Sorry Rush, No Go With Tax Defense Partners, do your homework.

Old Radio

Sorry Rush, No Go With Tax Defense Partners.

I will admit that I listen to Rush probably 8 of the 15 hours a week and I enjoy his show. However, I have a bone to pick with him about Tax Defense Partners, a prominent advertiser with Rush.

Over the last twenty years or so the IRS’s “Offer in Compromise” (OIC) program has been a legitimate option for thousands of people with tax debt. Offer In Compromises traditionally were almost impossible to get approved. Years ago the rate was as low as 11%, unless you had a perfect situation you wouldn’t get approved. Then the IRS relaxed its requirements to qualify for the OIC and called it the Fresh Start Initiative. This opened up the flood gates of people who would help people submit the application for a fee. As of August 2017 the approval rate is about 30%. In June of 2018 it’s about 40%.

Tax Defense Partners

Tax Defense Partners is one of those companies offering this service, as well as related services. My bone to pick with Rush is that he says that he has met with Tax Defense Partners. He tells millions how great Tax Defense Partners are without digging deeper into the products they promote and how those products are presented.

Companies like Tax Defense Partners prey on, or lets us just say their targeted clientele is mostly desperate people. People don’t have much money to spend and would like to do the right thing by getting their tax debt settled with the IRS. These people are vulnerable and will easily give up their last dollar to buy hope from someone selling a service with a high failure rate.

OIC Farms

Unfortunately many of the companies that advertise Nationally have turned into OIC farms. They have become more interested in the quantity of applications processed rather than the quality of the application processed. Looking at the reviews of many of these companies it becomes obvious that good service has taken a back seat.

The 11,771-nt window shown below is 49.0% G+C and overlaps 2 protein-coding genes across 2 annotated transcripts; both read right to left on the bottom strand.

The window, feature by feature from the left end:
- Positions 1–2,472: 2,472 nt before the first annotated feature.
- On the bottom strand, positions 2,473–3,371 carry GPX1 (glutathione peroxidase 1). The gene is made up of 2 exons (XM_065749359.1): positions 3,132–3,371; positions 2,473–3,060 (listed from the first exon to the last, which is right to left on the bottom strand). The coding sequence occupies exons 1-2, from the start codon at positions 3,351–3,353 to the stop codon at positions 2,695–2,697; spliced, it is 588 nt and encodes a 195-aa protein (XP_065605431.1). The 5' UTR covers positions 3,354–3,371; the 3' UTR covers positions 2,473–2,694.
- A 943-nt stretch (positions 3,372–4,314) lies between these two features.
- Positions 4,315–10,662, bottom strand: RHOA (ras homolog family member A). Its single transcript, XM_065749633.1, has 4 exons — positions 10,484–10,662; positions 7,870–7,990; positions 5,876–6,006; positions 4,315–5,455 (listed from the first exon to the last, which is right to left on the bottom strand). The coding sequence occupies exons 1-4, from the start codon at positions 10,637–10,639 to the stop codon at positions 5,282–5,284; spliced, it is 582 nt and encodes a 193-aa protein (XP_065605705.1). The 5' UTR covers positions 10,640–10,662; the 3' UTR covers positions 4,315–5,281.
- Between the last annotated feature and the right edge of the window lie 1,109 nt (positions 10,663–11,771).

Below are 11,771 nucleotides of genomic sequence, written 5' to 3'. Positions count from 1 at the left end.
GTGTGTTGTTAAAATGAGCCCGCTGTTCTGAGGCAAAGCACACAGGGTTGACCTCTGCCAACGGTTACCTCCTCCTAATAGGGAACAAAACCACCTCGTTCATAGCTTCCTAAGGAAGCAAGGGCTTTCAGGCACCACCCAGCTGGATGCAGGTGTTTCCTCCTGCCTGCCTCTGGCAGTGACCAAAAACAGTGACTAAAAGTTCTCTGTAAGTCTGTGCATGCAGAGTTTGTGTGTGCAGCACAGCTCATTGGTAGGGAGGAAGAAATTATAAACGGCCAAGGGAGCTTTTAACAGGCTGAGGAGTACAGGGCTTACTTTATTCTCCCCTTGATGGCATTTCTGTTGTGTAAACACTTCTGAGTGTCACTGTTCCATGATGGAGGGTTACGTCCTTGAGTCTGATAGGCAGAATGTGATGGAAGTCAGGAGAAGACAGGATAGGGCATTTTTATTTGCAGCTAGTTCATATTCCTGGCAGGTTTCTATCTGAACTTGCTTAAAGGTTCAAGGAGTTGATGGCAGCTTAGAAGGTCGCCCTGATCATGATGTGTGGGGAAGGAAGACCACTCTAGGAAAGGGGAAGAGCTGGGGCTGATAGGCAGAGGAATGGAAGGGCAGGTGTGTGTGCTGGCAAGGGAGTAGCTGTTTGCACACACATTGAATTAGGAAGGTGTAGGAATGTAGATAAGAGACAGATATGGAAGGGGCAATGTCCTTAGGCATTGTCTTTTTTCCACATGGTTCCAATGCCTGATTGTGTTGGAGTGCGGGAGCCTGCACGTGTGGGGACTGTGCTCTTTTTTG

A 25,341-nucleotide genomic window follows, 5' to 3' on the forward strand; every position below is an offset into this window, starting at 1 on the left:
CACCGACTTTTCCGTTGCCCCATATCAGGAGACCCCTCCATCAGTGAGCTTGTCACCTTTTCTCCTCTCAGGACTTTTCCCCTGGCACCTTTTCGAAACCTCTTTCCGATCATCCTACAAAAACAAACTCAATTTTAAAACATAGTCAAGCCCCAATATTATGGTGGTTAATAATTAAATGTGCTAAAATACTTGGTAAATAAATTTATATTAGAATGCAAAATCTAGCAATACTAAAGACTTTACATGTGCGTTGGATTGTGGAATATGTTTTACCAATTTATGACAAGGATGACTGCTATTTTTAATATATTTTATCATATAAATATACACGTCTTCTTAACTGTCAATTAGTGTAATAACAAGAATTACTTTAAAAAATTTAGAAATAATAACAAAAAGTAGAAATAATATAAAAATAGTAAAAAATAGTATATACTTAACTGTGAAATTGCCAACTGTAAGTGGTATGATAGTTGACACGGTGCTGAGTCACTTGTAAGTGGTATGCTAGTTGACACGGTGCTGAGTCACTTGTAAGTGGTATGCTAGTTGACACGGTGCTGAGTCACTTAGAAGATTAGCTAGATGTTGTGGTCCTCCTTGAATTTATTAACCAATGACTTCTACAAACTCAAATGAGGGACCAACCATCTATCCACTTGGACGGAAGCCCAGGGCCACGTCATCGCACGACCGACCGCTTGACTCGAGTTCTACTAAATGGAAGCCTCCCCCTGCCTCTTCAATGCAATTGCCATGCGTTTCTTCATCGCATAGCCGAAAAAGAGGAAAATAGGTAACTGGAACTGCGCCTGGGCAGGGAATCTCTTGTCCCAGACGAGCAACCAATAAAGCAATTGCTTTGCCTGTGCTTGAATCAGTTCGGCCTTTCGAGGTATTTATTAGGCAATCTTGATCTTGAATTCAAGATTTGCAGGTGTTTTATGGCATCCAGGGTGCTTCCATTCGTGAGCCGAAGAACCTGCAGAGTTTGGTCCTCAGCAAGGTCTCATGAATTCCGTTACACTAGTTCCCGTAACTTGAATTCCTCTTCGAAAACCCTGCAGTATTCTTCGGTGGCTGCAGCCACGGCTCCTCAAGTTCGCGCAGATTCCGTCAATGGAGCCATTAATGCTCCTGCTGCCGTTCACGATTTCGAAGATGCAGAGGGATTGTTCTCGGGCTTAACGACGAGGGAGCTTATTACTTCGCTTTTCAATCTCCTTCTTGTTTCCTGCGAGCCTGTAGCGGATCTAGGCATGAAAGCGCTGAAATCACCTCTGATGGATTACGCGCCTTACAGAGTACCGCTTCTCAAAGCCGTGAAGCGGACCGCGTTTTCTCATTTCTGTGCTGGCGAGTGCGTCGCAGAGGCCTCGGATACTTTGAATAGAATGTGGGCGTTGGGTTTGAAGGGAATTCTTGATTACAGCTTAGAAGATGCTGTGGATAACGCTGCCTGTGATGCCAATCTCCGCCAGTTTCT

If you want to work with any Tax Resolution Company big or small here’s a couple of tips.

  • Do they have a backup plan ready to go it the OIC is rejected?
  • Does their fee cover the backup plan?
  • Did they get past, present and future financial data about you?
  • Make sure that they discuss all of your resolution options and the consequences?
  • Were past year and future year tax return projections discussed?
  • Was proper timing discussed or was the application just sent in?

There’s so much that goes into a quality application for any for the IRS Resolution Applications.

IRS Statistics 

The IRS publishes a Data Book and in that book you can find statistics about the success rate of the OIC compared to the application rate. At or you can Google Scams that the IRS warns about. You can go to the IRS videos on the right side of my blog. The information will conclude that there was an increased amount of OIC applications and a lower acceptance rate acceptance. When you combine that information with the scam warnings you can only conclude that were some individuals and companies taking advantage of desperate people.

Competition and Greed

This new Tax Debt service created a culture of competition and greed. This led to misleading advertising which oversold the realistic expectation of an accepted application. These companies found that with a little embellishment of the facts, potential clients practically lined up begging them to take their last dollar to save them from the dreaded IRS. This practice still goes on today.

My Opinion

In my opinion Tax Defense Partners and some others continue to operate in a grey area by luring people to call in to have a pre-qualifying interview with a commissioned pseudo interviewer (Salesman). This tends to come more from the Companies that advertise Nationally, why? Again quantity over quality. With a little research of reviews you can see the results for yourself.

The Tax Resolution Industry